Earlier this week, my friend Donalyn Miller wrote a Nerdy Book Club Post titled “Fangirl” about meeting and talking with authors; and the impact that has had on her as a reader. Something that I have always admired about Donalyn and my nerdy friends is the ways that they are committed to helping children develop into readers. And it isn’t some prescribed version of reader where everyone reads the same books and has the same response either. It’s a version of reader unique to each student.
Just like our students are unique readers, so are we, their teachers. I think that sometimes we get so lost in being teachers, that we forget to be readers ourselves. We forget that their is joy and pleasure, pain and sorrow, adventures and homecomings; all found within the pages of a book. But we have to find the books that work for us, that make us feel at home and also push us to see outside of ourselves. Donalyn posed the question,
How would children see reading differently if we taught language arts as an art appreciation class?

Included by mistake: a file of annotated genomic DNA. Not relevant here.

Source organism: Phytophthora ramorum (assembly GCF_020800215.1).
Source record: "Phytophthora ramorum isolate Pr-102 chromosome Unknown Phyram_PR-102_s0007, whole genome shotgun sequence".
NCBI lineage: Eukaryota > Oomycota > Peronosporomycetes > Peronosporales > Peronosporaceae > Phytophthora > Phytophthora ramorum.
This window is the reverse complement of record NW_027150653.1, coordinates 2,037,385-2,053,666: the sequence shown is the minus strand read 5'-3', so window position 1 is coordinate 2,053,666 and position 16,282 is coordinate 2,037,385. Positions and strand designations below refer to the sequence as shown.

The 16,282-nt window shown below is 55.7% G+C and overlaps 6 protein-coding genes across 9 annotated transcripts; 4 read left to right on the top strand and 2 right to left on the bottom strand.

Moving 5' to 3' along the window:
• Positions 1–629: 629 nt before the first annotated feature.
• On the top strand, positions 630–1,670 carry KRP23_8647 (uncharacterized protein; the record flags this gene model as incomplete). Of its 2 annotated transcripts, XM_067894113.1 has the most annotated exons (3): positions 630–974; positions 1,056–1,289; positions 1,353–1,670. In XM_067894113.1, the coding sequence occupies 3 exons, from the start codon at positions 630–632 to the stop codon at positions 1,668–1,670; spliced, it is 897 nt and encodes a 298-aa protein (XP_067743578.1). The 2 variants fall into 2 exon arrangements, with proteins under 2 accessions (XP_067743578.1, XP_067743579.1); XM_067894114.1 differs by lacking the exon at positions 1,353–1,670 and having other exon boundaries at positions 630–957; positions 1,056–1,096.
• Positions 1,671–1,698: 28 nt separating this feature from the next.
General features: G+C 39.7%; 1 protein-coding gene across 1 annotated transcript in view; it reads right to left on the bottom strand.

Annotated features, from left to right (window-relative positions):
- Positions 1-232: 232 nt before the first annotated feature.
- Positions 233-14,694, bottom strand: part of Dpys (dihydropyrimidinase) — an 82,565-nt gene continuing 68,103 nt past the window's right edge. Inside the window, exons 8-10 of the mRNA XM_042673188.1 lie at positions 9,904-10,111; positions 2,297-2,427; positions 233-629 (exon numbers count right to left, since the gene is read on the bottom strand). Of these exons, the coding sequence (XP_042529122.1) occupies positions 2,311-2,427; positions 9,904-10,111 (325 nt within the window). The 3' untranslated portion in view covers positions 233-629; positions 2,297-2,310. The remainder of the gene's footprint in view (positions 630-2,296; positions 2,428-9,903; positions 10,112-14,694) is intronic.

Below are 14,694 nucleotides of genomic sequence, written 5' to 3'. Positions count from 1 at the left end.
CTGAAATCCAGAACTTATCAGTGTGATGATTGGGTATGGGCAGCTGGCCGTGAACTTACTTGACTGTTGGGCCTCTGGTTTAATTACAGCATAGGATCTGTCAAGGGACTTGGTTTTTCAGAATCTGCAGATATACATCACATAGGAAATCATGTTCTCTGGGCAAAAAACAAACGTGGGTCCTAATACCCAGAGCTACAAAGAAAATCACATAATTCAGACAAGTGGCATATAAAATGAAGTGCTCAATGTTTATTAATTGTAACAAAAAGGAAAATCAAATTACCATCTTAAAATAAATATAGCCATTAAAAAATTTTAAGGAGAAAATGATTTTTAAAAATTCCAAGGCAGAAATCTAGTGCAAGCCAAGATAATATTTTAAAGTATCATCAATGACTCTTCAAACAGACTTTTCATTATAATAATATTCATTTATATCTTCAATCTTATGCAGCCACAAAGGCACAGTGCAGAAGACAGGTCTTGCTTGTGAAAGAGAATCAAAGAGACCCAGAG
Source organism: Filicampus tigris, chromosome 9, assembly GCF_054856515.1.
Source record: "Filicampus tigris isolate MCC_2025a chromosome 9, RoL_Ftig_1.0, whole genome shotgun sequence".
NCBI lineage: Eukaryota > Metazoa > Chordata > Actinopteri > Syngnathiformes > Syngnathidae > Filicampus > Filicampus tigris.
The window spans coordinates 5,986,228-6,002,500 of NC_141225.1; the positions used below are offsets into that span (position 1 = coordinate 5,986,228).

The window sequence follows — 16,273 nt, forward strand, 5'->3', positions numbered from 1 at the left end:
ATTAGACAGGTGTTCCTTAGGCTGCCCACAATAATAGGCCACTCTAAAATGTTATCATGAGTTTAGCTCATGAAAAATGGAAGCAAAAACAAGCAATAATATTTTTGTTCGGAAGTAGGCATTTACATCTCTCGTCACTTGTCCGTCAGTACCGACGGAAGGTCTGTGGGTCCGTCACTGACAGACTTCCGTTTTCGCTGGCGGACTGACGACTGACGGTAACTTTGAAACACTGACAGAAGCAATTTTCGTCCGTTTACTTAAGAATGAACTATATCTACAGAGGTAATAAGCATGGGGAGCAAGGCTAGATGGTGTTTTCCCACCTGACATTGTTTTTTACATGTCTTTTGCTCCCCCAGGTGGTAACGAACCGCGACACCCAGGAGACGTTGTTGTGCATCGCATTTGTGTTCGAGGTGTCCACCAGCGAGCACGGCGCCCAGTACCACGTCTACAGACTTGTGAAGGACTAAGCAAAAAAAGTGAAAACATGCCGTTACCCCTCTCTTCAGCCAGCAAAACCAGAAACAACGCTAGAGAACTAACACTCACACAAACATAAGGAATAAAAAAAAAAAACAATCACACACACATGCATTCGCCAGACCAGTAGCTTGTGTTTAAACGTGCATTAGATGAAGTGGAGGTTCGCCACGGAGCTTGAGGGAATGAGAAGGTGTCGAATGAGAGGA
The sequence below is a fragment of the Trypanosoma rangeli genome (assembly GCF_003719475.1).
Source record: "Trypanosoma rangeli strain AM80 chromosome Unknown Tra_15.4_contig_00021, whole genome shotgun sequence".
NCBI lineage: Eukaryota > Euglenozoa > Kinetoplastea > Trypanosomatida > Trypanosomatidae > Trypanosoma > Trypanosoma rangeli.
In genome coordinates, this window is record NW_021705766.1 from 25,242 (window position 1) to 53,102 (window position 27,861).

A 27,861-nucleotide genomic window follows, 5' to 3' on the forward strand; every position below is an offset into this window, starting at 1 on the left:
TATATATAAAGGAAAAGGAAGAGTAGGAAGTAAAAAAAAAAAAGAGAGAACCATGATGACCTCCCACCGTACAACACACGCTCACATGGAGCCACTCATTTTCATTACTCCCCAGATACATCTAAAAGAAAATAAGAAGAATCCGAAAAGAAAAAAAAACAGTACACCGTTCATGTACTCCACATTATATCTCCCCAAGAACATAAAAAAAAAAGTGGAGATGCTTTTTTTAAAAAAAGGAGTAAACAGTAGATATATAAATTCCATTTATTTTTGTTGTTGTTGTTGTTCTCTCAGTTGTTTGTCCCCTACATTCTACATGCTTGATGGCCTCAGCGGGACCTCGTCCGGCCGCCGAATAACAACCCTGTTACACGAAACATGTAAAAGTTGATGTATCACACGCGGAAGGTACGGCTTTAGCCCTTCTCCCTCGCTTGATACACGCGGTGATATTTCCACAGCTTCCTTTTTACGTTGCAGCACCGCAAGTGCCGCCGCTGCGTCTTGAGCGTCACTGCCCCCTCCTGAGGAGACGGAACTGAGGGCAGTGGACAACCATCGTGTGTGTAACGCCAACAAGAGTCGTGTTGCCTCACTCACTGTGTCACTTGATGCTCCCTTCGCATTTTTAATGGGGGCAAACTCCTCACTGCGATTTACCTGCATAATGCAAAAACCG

How about if we separate the mechanics of reading from the pleasure of reading? This got me thinking about something that Dr. P. David Pearson said at the Boston University Literacy Institute 2 weeks ago.
The language arts: reading, writing, and language are tools. Tools that we use to make sense of situations and subjects. Literature is it’s own body of knowledge, a unique disciplinary area. I don’t lump it with language arts even though it can be used as a tool.
So often, I hear and see elementary teachers only think of literature as a tool. I’m not saying it shouldn’t be used as a tool, but that it shouldn’t be utilized ONLY as a tool. Getting back to Donalyn’s question about teaching arts as art appreciation, I think that another way of thinking about this is to be more explicit about thinking about literature as tools (teacher) and literature as a discipline (reader).
And an appreciation of something has to be more than just choice reading or read alouds (though these are a great place to start). It also has to be (just to name a few things): identifying what genres we like and don’t like, identifying why we have the tastes that we do, discovering how images work in picture books and graphic novels, marveling at how a turn of phrase can give us goosebumps, and how, as Donalyn wrote, knowing the human being that created a story can make us tongue-tied.